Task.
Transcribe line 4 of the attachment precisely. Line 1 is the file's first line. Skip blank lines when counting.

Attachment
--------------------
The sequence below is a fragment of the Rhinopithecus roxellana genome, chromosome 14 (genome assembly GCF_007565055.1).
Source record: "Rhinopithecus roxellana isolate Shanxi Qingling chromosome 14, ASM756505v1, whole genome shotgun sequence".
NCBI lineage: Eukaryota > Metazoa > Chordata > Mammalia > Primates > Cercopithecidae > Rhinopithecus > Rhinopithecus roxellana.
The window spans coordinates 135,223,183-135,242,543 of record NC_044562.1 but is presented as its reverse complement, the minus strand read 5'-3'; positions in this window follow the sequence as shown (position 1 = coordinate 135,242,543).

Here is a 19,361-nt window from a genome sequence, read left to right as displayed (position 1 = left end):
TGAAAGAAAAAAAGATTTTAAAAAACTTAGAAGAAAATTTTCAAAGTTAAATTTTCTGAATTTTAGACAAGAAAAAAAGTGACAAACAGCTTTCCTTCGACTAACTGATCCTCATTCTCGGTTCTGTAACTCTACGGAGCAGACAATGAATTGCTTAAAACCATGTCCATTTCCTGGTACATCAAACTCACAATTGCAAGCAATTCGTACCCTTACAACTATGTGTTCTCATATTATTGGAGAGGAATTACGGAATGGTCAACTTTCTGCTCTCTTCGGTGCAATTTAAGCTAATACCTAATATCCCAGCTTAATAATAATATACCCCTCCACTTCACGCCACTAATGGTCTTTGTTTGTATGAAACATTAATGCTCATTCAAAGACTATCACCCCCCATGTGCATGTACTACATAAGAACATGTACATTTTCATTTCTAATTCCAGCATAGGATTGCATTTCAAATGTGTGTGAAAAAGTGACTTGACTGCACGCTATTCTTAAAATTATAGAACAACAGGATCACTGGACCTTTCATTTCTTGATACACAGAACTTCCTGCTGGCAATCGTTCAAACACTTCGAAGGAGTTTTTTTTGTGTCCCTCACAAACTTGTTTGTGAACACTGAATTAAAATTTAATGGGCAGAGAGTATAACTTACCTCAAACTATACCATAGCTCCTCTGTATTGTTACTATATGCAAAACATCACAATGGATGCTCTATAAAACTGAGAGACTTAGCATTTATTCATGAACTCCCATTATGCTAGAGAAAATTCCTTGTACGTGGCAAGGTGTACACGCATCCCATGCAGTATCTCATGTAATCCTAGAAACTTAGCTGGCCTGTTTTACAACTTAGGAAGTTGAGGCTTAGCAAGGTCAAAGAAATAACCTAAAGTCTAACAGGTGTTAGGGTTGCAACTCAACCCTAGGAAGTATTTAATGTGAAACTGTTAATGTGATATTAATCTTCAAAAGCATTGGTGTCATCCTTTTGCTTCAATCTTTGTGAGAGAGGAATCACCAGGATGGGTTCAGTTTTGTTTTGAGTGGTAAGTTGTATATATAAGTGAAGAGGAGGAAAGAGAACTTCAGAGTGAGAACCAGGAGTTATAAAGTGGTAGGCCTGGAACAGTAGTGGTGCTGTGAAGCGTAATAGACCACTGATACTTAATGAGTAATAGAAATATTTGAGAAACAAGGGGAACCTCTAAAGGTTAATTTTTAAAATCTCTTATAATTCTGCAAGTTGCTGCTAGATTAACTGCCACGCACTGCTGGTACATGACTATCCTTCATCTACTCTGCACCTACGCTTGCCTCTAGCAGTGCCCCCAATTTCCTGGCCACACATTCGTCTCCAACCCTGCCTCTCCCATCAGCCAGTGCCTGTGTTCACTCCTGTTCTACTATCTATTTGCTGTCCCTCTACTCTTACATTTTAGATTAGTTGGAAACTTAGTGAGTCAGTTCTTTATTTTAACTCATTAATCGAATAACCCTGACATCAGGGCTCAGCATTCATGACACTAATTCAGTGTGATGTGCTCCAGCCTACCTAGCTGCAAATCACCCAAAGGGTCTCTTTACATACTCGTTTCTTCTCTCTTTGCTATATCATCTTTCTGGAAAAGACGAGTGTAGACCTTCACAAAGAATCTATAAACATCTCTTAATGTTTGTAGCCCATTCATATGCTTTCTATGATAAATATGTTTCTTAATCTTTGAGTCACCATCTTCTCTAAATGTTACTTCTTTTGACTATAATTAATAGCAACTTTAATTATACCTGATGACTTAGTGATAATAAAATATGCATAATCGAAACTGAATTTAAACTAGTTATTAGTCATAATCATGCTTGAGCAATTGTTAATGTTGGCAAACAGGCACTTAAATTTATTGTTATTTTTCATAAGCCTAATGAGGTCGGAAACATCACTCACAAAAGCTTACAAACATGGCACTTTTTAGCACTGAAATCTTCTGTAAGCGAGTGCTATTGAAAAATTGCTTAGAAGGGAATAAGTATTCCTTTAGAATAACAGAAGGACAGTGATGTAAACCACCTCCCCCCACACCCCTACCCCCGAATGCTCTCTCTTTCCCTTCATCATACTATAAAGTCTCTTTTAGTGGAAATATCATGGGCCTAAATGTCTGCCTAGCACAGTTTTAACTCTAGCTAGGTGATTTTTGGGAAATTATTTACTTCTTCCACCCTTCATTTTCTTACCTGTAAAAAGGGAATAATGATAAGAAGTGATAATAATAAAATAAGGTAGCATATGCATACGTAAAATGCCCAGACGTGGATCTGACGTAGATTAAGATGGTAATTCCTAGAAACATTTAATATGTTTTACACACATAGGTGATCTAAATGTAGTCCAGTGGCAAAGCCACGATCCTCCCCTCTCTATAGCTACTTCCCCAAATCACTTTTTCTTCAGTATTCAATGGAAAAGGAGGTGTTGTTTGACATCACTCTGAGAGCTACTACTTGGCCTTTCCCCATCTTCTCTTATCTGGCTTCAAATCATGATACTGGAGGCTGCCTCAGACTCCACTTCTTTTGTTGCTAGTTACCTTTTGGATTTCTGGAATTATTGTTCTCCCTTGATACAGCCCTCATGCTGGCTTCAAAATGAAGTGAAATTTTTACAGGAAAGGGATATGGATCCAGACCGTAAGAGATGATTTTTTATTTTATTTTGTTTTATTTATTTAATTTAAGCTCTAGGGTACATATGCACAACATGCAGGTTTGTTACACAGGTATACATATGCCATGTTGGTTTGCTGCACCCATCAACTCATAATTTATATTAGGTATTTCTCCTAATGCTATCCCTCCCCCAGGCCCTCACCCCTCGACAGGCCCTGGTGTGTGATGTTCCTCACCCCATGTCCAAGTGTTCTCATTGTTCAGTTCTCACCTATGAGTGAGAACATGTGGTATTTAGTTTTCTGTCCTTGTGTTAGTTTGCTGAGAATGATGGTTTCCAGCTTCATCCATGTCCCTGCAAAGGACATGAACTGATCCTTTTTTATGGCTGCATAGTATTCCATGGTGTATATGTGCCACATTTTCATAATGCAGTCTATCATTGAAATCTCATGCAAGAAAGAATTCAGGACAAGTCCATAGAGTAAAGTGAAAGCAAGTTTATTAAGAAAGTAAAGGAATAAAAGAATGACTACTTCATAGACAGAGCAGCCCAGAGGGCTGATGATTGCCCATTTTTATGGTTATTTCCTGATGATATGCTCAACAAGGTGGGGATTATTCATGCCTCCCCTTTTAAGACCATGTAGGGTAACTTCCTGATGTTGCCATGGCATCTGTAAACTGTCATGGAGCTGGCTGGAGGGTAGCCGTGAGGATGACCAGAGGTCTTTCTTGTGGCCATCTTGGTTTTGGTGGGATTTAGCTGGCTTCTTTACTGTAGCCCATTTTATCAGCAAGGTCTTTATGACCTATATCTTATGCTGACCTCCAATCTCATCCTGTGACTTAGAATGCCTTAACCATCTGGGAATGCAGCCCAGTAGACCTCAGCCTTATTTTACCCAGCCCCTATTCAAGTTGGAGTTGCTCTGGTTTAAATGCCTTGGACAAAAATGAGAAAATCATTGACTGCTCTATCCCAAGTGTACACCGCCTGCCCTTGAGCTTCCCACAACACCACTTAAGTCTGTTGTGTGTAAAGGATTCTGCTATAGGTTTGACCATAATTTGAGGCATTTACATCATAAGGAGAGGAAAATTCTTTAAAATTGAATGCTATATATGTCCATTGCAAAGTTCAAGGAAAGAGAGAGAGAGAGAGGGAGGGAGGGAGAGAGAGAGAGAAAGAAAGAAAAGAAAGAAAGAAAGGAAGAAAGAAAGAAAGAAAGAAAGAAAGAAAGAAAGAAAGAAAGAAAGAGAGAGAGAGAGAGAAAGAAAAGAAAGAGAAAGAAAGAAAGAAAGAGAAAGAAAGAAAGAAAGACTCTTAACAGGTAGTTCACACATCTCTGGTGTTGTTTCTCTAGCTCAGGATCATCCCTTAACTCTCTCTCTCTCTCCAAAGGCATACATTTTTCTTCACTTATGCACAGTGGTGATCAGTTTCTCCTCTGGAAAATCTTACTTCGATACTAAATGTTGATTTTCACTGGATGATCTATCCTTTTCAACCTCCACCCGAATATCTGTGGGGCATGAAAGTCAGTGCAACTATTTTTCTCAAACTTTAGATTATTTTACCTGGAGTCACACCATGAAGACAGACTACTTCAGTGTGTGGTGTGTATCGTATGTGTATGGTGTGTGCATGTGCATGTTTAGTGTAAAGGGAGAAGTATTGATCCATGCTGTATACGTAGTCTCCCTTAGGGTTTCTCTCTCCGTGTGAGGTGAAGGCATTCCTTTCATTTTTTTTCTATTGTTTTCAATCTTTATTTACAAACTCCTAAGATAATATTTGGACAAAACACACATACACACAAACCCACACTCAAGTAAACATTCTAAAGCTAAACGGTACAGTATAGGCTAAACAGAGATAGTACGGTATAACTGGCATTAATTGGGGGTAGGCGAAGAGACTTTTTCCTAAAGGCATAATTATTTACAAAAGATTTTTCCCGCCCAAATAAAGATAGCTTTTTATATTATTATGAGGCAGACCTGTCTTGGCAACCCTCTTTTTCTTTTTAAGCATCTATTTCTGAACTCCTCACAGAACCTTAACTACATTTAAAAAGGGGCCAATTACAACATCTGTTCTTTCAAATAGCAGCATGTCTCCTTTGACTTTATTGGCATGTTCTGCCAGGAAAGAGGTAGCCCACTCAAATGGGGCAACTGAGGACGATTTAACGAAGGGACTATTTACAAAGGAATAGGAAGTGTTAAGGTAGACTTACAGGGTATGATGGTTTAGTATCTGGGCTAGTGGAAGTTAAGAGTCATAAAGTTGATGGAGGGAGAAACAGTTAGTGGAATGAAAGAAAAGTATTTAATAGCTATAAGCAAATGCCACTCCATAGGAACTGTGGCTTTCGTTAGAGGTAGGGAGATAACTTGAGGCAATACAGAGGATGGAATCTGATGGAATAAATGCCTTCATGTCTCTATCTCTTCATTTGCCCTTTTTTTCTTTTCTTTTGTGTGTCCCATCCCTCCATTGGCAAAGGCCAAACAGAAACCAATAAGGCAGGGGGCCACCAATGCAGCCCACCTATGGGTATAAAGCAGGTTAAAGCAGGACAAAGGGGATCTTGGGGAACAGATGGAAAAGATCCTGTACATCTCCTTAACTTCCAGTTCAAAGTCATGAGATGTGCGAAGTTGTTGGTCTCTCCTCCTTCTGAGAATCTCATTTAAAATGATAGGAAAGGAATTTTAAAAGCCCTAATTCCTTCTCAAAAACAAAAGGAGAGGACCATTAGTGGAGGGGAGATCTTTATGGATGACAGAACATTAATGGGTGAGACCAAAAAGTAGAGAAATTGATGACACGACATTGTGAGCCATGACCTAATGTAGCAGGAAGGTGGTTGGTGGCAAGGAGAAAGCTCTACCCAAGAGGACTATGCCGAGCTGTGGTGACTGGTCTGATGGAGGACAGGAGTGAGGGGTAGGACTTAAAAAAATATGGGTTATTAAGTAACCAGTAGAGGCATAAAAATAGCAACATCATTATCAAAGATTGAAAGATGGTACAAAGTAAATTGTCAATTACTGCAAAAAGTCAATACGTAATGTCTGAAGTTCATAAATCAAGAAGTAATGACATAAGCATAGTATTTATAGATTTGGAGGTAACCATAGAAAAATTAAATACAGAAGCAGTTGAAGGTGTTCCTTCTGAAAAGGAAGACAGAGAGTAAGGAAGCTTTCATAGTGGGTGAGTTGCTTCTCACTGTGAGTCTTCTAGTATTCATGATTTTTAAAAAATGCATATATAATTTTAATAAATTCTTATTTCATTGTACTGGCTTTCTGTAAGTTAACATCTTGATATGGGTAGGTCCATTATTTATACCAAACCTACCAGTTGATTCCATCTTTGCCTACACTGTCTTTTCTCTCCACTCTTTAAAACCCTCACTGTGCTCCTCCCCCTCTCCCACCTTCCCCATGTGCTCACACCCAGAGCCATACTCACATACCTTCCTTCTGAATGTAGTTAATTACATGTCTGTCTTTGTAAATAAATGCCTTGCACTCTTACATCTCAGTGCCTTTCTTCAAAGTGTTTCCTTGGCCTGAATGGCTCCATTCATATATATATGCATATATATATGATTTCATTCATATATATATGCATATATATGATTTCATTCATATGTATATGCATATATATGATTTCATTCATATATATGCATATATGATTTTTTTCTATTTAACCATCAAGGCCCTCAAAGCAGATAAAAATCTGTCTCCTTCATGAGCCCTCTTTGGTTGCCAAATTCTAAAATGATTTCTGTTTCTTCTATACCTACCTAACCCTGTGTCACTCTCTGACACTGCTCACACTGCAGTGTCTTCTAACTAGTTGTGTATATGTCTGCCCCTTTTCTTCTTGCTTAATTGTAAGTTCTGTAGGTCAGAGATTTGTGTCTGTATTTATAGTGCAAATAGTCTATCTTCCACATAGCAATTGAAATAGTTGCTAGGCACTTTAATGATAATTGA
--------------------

The window spans coordinates 135,223,183-135,242,543 of record NC_044562.1 but is presented as its reverse complement, the minus strand read 5'-3'; positions in this window follow the sequence as shown (position 1 = coordinate 135,242,543).